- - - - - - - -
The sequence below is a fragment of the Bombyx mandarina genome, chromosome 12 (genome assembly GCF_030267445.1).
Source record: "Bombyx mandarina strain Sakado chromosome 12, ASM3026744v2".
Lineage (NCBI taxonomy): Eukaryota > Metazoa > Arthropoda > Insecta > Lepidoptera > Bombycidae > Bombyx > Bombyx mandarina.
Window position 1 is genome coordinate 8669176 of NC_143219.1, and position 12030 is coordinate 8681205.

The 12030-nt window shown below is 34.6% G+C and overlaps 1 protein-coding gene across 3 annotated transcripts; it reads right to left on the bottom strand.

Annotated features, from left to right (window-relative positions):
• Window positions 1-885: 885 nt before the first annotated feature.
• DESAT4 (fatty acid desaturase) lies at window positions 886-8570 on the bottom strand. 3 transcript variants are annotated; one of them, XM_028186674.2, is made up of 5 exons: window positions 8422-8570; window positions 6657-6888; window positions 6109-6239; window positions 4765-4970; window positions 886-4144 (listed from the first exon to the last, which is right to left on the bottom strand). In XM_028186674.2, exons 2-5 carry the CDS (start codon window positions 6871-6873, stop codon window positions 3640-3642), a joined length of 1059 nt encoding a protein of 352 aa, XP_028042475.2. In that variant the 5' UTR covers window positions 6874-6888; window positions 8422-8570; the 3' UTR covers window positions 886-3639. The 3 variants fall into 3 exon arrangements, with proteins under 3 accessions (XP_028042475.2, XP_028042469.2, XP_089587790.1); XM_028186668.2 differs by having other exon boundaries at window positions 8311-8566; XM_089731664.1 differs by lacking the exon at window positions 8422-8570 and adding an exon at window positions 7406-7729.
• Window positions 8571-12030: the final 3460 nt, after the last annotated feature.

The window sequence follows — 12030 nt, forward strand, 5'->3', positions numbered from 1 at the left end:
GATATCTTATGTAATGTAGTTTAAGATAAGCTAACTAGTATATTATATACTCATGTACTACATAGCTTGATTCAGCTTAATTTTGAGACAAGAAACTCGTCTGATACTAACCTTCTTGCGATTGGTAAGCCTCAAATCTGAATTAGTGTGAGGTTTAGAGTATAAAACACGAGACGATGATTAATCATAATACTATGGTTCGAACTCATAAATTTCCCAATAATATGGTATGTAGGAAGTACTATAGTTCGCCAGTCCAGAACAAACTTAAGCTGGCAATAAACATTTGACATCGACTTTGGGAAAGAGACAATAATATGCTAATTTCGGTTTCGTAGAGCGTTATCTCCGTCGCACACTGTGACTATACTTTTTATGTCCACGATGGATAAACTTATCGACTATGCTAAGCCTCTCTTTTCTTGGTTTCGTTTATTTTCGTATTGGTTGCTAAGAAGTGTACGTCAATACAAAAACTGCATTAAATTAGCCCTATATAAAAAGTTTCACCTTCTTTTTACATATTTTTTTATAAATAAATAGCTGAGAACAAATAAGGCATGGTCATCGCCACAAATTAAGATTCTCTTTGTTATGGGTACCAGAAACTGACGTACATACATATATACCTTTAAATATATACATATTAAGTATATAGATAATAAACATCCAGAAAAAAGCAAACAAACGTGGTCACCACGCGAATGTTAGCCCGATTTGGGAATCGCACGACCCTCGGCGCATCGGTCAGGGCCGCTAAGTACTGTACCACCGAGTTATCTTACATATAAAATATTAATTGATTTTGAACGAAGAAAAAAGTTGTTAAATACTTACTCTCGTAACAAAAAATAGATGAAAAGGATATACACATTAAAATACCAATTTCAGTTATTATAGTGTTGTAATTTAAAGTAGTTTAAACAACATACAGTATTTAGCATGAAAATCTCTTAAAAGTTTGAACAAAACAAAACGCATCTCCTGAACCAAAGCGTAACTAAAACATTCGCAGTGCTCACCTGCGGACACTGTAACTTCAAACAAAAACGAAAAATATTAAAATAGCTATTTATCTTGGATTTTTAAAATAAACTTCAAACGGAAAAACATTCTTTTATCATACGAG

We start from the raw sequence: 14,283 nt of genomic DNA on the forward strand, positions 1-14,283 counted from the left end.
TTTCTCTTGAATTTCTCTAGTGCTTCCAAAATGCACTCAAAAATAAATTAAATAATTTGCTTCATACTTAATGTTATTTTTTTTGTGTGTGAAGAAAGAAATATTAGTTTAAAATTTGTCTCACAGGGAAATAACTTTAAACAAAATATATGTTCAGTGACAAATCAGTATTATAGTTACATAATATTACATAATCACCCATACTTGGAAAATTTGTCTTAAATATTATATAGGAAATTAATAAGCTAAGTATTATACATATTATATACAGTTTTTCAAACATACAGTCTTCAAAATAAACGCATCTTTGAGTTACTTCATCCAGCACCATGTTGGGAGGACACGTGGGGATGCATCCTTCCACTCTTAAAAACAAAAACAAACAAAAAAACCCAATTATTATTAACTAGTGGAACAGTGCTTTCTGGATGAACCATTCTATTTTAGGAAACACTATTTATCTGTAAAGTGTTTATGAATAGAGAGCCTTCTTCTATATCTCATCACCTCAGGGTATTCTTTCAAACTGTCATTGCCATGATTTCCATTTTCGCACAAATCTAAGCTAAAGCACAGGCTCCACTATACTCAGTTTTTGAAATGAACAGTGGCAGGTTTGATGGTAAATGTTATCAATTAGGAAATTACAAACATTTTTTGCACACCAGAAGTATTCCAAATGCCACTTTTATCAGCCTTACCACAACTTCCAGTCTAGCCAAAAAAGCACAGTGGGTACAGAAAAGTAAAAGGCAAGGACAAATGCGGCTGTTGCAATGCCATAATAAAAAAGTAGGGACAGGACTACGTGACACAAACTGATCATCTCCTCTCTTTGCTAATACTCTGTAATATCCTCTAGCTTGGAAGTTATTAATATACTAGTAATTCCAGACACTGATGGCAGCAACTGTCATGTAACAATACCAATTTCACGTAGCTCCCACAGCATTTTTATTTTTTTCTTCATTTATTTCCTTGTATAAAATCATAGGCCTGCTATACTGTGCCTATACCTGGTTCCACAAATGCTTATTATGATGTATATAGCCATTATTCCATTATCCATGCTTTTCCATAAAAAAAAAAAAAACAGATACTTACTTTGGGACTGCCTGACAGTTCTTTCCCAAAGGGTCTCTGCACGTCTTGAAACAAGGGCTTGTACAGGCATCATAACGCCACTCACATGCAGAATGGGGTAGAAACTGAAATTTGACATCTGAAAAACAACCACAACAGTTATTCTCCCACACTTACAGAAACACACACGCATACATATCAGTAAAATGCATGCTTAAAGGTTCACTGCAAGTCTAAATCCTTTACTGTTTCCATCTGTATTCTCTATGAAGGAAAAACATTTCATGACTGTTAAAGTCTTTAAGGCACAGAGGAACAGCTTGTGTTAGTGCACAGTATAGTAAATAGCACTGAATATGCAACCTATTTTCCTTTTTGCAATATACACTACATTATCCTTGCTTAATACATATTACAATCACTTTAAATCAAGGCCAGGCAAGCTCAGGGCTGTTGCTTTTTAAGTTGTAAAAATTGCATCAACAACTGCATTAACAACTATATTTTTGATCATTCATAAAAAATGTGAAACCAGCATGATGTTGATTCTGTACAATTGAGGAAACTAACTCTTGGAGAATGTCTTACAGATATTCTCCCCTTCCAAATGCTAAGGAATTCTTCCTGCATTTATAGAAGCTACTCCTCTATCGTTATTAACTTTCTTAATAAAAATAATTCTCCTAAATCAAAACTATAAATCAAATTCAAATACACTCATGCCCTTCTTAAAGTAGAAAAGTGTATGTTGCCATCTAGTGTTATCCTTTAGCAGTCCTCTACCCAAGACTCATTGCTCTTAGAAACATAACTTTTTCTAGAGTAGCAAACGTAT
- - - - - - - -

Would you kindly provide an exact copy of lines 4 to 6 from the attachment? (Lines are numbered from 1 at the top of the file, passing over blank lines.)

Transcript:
Window position 1 is genome coordinate 8669176 of NC_143219.1, and position 12030 is coordinate 8681205.

The 12030-nt window shown below is 34.6% G+C and overlaps 1 protein-coding gene across 3 annotated transcripts; it reads right to left on the bottom strand.

Annotated features, from left to right (window-relative positions):